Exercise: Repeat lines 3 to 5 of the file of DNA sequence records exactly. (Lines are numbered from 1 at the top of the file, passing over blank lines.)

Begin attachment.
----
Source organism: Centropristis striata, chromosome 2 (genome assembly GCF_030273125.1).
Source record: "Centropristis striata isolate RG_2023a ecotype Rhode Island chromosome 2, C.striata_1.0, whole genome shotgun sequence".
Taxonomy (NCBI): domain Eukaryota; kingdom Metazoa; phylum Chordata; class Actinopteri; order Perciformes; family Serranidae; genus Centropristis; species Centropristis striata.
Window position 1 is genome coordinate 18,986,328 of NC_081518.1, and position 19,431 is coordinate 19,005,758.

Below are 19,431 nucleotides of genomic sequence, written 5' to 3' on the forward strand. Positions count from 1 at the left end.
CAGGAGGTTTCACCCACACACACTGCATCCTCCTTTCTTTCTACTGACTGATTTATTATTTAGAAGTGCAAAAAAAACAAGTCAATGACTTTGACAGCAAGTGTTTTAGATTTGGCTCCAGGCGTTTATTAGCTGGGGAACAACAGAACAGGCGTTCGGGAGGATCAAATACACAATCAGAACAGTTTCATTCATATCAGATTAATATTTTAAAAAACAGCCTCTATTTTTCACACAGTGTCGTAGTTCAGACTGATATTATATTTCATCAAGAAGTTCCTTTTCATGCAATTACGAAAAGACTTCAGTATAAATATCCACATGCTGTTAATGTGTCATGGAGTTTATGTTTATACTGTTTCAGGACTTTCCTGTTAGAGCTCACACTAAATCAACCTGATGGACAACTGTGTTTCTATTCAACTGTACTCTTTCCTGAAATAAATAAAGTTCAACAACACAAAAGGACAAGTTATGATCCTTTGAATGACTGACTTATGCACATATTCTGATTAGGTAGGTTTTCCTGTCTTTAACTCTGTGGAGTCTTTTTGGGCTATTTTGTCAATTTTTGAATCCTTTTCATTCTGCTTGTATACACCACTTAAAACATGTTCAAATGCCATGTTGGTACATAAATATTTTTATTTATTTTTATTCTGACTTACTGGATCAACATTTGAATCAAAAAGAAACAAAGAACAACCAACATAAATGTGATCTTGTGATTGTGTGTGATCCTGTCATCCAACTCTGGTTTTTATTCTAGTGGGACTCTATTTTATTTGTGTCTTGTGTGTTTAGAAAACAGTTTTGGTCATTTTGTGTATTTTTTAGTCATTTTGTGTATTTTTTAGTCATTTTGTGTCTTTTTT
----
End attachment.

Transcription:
Taxonomy (NCBI): domain Eukaryota; kingdom Metazoa; phylum Chordata; class Actinopteri; order Perciformes; family Serranidae; genus Centropristis; species Centropristis striata.
Window position 1 is genome coordinate 18,986,328 of NC_081518.1, and position 19,431 is coordinate 19,005,758.

Below are 19,431 nucleotides of genomic sequence, written 5' to 3' on the forward strand. Positions count from 1 at the left end.